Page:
Not convinced, then ask yourself how you react when you hear of someone in your family or friends circle, asking or giving dowry. Do you cajole, berate and threaten until we convince them or do you choose to look the other way and say, “We are like this only”? Most of us (if we are being honest with ourselves) will answer that we turn a blind eye to dowry when we see it happening in front of us.

The reasons that I can see for dowry being so prevalent are that:

1. Indian society continues to view women as a liability. People who take dowry believe that it is their right because they are taking on someone else’s liability, and people who give dowry feel they need to pay compensation for passing on their liability to someone else. At the heart of this is the feeling that women are not breadwinners.

2. People, who ask for dowry, are sure they can get away with it from the law and that there will be no societal sanctions imposed against them.

3. People, who give dowry, do so because they don’t want to be seen as rebelling against traditions or because they feel that it improves their social stature.

4. People who see it happening will look the other way even if they disagree with the practice. This is because they don’t realize that dowry is an externality for which they too are sharing the cost.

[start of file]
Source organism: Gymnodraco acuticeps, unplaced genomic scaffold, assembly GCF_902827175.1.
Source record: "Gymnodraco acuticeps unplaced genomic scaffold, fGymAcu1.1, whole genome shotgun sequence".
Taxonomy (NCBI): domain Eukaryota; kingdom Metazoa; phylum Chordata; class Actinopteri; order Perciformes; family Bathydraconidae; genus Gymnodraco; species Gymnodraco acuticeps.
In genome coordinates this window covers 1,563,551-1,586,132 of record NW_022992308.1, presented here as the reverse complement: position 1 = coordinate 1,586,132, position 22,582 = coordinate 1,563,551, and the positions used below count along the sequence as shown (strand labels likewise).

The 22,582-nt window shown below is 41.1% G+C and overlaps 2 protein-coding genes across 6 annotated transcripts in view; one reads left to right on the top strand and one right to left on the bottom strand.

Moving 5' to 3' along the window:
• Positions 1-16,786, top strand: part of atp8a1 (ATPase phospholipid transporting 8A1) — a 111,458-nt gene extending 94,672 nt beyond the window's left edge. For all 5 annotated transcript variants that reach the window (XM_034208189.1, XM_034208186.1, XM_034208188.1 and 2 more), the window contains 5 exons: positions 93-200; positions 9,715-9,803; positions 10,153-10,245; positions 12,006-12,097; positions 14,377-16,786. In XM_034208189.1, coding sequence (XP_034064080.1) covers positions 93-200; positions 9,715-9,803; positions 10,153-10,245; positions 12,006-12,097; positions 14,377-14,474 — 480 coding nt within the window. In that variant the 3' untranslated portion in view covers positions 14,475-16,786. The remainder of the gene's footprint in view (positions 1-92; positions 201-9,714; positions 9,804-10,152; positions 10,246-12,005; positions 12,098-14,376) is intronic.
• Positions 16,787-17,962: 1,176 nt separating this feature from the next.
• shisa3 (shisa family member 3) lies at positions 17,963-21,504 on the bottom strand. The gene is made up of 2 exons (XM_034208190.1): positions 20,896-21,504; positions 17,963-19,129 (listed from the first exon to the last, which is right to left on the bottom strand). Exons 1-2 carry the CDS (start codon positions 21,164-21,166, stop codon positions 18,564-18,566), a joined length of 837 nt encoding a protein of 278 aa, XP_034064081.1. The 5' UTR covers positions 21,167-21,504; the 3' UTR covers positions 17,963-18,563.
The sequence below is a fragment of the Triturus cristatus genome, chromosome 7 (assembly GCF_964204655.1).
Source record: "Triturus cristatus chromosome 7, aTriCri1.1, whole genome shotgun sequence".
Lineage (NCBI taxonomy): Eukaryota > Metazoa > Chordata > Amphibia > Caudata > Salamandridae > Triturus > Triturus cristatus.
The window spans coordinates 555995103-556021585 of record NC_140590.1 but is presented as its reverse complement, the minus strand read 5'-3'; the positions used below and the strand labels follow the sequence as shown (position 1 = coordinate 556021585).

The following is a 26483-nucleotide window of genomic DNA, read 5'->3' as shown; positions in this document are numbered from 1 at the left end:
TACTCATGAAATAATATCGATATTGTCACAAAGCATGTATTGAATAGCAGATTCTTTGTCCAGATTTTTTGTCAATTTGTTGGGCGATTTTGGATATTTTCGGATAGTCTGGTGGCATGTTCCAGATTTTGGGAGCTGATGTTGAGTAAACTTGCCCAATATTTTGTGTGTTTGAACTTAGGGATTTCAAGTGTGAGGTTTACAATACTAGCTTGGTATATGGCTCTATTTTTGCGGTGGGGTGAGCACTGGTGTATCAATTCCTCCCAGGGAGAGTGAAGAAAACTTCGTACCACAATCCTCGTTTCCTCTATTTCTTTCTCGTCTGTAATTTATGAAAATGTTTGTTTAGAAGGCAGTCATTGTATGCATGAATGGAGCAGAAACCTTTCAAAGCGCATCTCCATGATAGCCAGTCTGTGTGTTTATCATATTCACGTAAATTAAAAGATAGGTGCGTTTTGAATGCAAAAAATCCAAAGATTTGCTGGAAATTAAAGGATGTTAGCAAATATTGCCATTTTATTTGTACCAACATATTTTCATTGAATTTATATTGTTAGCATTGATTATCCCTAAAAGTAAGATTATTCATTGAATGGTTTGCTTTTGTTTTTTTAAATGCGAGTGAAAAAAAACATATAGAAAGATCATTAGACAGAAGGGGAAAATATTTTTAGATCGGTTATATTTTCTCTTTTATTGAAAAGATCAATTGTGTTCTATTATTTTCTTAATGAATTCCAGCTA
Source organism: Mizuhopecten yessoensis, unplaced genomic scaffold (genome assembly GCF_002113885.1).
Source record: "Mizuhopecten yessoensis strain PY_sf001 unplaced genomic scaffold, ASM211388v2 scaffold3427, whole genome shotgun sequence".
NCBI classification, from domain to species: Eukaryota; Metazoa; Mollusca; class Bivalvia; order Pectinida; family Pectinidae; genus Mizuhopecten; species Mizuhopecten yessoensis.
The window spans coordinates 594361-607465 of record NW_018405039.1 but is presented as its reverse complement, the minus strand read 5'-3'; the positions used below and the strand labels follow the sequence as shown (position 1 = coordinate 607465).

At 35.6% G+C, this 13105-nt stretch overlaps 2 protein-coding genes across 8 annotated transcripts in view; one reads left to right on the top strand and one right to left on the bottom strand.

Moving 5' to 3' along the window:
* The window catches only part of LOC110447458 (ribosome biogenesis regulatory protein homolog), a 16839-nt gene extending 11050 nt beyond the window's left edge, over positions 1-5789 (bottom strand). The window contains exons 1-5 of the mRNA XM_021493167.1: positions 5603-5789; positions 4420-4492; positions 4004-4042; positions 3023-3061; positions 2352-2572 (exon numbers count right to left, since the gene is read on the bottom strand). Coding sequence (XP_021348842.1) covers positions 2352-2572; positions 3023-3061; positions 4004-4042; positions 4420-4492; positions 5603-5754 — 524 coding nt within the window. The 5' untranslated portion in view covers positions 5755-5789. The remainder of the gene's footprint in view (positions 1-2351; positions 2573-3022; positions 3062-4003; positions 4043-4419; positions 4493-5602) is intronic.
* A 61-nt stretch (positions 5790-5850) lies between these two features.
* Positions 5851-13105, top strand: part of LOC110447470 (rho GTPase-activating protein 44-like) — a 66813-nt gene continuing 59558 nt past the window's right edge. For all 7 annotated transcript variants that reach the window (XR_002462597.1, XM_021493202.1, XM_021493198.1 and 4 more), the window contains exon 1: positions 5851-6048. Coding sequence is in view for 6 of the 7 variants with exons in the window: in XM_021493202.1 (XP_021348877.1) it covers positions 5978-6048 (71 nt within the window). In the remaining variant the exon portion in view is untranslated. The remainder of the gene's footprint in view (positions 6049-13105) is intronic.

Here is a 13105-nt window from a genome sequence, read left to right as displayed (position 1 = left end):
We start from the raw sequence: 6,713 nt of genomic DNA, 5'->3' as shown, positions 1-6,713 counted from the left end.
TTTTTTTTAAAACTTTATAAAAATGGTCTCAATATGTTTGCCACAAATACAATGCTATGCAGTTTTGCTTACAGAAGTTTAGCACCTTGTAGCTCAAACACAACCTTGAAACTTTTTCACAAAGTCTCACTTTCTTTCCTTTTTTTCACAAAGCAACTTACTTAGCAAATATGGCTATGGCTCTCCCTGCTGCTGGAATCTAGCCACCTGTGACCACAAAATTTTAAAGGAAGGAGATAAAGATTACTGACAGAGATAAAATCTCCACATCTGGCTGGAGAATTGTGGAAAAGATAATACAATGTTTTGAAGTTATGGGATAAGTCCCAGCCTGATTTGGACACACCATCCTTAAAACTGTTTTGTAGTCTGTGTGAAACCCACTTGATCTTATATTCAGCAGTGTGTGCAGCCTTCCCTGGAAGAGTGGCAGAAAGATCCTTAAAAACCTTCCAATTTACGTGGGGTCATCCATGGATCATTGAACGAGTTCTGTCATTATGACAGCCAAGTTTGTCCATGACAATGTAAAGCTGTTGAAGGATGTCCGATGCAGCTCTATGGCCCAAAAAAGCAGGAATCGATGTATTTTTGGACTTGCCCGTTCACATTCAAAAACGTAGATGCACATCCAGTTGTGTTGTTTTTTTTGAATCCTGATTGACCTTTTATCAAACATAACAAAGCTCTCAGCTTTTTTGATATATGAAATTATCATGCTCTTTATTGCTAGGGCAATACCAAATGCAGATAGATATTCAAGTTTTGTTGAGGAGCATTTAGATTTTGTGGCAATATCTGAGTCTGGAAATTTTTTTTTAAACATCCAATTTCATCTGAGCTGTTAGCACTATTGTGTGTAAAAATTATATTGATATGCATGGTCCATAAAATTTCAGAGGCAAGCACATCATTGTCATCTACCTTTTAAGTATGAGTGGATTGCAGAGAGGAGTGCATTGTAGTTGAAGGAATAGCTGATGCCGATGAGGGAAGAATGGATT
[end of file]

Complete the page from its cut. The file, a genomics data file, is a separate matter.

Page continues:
Getting rid of the scourge of dowry requires a multi-pronged approach. Here are some conventional approaches that many are trying:

i. More opportunities for women of all strata and education backgrounds to become financially independent.

ii. More awareness campaigns on how the entire society suffers if one family accepts dowry.

iii. Better enforcement of the law.

And here are some unconventional ideas that might be a little tougher to implement:

a. Increasing the minimum age of marriage for men and women to 24. This will do wonders for our population growth rate as well.